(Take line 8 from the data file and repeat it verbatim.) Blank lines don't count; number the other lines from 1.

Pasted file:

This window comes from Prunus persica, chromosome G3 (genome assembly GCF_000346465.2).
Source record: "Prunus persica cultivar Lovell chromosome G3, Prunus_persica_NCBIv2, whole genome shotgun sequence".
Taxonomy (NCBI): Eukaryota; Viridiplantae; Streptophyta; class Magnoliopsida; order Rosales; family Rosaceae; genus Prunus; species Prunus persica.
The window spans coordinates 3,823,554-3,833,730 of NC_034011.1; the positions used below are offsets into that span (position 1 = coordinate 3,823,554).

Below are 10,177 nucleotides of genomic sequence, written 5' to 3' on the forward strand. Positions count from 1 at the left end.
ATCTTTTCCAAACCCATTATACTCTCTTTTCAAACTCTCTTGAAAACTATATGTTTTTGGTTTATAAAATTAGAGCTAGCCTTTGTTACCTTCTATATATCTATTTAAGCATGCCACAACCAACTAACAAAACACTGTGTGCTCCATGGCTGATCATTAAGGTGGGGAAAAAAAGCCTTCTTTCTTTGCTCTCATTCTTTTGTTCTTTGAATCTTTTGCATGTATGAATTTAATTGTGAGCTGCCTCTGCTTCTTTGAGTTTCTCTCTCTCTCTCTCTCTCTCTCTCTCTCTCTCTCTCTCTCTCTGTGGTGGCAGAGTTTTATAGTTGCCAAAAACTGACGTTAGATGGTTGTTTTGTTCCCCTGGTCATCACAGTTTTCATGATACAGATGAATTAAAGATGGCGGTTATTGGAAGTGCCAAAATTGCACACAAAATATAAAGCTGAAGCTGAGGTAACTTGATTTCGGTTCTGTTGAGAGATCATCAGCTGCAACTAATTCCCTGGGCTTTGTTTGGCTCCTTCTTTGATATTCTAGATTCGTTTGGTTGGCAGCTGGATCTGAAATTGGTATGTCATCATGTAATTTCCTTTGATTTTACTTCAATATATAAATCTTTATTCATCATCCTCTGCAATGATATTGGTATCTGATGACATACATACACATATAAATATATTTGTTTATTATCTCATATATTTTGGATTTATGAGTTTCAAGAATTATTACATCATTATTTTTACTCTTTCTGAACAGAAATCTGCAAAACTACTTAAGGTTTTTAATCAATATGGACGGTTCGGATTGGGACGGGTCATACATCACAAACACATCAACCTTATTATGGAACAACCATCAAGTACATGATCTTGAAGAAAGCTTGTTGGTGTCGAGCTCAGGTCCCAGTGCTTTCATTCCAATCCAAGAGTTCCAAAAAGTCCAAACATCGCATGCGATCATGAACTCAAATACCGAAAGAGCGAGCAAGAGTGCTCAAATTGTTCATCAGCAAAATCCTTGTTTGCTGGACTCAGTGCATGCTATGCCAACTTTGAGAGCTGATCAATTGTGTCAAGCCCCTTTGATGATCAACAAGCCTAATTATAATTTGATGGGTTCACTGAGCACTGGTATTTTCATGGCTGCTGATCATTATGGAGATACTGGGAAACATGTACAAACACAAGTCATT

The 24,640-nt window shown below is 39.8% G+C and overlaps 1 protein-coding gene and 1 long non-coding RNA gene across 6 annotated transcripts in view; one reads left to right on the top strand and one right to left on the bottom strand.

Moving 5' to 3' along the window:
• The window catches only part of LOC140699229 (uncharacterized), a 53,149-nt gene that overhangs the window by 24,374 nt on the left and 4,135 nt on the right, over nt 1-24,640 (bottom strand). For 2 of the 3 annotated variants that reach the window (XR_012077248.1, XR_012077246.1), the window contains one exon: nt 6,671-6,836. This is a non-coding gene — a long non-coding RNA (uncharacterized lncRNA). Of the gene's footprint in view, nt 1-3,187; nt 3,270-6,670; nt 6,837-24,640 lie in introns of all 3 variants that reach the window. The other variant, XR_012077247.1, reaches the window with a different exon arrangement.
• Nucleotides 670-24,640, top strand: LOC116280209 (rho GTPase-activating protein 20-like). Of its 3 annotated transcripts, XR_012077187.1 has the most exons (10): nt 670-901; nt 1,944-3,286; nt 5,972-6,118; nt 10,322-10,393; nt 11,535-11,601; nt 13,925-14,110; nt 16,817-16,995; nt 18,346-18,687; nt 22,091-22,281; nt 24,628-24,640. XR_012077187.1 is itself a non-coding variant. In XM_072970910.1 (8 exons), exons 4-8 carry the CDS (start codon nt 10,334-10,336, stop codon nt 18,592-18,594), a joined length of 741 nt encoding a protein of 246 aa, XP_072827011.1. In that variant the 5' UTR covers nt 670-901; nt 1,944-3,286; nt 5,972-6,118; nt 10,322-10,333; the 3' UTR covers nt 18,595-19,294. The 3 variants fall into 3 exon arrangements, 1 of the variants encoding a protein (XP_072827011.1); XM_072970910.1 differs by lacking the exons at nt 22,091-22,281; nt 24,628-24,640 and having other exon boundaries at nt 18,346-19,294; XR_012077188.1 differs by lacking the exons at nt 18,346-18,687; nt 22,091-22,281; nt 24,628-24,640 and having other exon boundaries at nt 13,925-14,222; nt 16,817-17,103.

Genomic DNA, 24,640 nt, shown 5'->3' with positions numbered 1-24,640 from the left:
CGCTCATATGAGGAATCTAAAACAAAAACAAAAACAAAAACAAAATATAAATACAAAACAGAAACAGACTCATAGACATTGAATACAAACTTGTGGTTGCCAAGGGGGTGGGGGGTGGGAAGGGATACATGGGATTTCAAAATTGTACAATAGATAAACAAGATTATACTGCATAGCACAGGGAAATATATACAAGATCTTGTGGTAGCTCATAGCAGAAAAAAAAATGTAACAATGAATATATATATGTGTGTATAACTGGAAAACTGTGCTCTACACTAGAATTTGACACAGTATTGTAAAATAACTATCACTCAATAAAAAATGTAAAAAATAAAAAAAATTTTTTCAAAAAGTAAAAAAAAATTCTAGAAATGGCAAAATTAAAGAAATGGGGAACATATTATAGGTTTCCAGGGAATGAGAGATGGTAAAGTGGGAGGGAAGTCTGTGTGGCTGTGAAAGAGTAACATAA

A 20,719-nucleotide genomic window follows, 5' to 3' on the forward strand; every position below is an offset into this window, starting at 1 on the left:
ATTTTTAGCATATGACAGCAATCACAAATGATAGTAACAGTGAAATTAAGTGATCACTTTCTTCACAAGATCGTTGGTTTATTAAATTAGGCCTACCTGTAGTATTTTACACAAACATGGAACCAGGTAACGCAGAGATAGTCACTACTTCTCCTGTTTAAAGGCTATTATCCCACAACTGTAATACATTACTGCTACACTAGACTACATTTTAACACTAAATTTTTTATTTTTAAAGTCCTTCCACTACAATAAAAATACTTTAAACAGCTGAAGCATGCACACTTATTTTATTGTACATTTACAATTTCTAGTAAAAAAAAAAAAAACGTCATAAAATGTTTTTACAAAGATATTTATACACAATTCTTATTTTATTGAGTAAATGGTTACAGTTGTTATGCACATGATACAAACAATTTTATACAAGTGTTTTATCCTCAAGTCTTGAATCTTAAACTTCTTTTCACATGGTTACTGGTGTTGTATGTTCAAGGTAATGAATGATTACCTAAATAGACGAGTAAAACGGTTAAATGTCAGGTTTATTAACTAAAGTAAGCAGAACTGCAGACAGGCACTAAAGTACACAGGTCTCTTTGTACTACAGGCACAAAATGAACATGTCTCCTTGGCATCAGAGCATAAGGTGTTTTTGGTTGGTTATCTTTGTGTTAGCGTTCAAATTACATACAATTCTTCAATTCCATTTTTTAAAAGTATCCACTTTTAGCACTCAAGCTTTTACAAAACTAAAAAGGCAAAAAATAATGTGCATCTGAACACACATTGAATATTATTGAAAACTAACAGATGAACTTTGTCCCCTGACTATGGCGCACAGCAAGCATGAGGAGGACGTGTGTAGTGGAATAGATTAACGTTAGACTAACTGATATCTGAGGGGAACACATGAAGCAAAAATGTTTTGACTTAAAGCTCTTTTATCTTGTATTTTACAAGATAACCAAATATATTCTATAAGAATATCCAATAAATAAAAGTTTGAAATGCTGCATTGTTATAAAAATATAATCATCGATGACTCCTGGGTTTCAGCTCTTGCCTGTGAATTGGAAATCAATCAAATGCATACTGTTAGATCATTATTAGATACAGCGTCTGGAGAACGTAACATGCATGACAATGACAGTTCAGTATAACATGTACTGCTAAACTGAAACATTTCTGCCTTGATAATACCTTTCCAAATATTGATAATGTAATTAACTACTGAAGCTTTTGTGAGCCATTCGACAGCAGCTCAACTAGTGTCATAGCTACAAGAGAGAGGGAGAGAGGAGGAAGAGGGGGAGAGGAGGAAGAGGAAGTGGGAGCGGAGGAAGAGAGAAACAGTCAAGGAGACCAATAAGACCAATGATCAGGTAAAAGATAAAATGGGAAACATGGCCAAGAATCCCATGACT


Moving 5' to 3' along the window: